Wednesday, March 03, 2010

Facebook Debate on Same-Sex Marriage: Part 2

Here is Part 2 in my debate on same-sex marriage. Also see Part 1. My words will be in tan, Windy's in brown, Josh's in gray, and E.D.'s in the golden brown color that I typically use for Scripture verses. Mine is the only voice in favor of traditional marriage.

Let's get right to it:

if you claim to recognize red herring arguments, can you at least see that the majority of your points are slippery slope arguments (logical fallacies)? In other words, if we do A, it'll lead to B, C, and D. Or, "if we allow same sex marriages, it'll lead to mothers marrying sons, people marrying goats, etc. Faulty argument form, unless you can prove that A NECESSARILY leads to B, C, D. You can't.

Ok, now, the "rights" point. Legal or civil rights are rights granted by a political system. Natural or moral rights are rights that are not contingent upon laws. Natural/moral rights are universal, and not dependent upon a particular governing party. I think a main difference is that some people see same sex marriage as a natural right, and others see it as a civil right. Nonetheless, it's pretty easy to distinguish that any law that discriminates against a certain group (or person) ought not to be a law. And shouting "this is amurica, you can love it or leave it" isn't really what our democratic process is about. A ban on same sex marriage is ENTIRELY religious based, as are many of our laws. Ought we have laws based upon religious beliefs? No. Do we? Sadly, yes.

Ok, the "hating on African Americans" part is pretty self-explanatory. You stated that laws were based upon morality and implied that if something is illegal, it's because it's immoral. It was pointed out that if that were true, it would be morally right to own slaves, as it was once allowed by law. ... See More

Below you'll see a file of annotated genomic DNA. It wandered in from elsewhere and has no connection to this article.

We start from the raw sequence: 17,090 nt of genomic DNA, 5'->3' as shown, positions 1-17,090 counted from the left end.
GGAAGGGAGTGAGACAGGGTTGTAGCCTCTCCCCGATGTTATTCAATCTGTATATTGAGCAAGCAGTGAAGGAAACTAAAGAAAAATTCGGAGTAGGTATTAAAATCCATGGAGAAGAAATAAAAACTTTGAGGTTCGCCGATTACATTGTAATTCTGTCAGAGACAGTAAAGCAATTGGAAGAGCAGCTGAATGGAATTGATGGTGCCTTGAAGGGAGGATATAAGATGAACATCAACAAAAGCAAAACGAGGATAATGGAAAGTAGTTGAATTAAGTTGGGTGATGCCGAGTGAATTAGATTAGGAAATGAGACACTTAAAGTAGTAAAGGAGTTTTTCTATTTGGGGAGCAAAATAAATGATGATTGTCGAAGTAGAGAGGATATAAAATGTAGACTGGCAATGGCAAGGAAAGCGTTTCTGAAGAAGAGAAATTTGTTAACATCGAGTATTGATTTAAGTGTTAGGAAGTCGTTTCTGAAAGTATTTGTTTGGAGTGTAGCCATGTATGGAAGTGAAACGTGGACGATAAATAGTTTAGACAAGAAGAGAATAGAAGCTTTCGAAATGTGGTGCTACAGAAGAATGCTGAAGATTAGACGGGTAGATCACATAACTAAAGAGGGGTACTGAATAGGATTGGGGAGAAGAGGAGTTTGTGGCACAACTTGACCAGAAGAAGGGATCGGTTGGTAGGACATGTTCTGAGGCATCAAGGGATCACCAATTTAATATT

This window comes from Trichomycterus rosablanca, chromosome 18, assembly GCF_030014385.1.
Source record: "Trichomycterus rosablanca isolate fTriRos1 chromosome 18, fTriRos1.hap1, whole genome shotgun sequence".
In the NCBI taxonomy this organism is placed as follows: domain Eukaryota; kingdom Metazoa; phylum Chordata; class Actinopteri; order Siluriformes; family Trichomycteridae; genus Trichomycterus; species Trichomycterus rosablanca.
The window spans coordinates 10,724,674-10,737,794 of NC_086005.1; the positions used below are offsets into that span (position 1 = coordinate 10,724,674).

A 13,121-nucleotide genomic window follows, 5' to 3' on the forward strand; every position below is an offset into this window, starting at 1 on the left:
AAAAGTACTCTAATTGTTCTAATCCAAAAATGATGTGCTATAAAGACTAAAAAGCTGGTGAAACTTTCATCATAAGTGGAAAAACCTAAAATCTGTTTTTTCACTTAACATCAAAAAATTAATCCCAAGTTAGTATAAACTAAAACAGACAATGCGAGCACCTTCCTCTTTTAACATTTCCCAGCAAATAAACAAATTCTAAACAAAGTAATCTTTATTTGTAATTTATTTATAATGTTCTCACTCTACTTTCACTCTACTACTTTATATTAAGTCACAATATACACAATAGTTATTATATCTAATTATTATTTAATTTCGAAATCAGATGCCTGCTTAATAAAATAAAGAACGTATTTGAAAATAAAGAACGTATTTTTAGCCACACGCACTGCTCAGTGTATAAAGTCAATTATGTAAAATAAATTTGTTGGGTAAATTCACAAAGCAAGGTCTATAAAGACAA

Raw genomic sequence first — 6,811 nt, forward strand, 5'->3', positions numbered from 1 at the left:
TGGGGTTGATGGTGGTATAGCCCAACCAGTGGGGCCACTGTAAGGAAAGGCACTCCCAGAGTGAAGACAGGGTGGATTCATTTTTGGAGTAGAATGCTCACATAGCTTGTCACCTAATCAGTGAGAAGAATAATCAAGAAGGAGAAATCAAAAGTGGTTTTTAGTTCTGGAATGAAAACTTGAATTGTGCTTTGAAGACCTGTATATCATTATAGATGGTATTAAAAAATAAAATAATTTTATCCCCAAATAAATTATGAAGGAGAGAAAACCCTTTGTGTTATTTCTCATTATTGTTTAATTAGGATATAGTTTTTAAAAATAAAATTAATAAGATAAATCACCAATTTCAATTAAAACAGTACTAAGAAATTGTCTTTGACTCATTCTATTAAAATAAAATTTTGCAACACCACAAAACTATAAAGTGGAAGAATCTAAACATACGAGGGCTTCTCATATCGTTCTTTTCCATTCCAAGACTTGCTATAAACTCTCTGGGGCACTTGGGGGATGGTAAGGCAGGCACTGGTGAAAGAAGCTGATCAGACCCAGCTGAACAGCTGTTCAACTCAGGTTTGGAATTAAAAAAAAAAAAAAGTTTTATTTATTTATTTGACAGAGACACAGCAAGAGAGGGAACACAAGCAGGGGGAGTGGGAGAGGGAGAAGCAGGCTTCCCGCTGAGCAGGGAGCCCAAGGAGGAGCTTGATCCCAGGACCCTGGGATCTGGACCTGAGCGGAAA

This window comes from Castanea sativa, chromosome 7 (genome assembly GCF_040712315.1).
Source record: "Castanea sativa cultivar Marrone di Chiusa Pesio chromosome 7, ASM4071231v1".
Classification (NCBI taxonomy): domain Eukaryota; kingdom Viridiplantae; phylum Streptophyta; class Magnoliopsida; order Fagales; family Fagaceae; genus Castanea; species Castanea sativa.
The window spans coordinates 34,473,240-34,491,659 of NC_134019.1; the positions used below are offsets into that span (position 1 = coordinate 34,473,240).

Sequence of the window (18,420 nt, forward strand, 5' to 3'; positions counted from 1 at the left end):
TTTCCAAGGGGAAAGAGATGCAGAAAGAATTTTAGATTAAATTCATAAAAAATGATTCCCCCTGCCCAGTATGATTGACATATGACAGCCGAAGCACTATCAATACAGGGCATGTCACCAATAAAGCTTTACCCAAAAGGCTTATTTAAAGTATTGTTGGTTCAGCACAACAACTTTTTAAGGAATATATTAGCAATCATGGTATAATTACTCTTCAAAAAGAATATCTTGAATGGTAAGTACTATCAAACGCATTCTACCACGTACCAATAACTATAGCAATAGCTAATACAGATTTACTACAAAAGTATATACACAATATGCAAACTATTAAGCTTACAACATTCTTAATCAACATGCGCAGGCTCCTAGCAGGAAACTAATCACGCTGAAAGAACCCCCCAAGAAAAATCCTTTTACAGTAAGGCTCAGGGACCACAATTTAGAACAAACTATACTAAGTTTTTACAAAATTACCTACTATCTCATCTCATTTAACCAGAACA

BTW, if your interested, here's a link to other logical fallacies. Back in undergrad, I took a class called "Logic and Mr. Limbaugh" where we dissected arguments he'd made, seeing that most of them were fallacies. Christian apologists use many of the same faulty argument forms.

here's a link to a good essay listing the various arguments against gay marriage.

My friend Julie posted this on my wall.....
"Same-sex marriage has very little to do with the kind of things talked about in the passgaes of the Bible that some people think refer to homosexuality. Homosexuality as we know it today was not referenced until the mid 1800's and the word "homosexuality" is never used in the Bible. Even opposite sex ... See Moremarriage was quite different then, than it is ... See Morenow. Cherry-picking those laws that we still want to enforce (usually on others) is often just a way of feeling better about our own failures. Here is an excellent resource that describes how many Christians view the "clobber pasages"" (0.06%) of the Bible: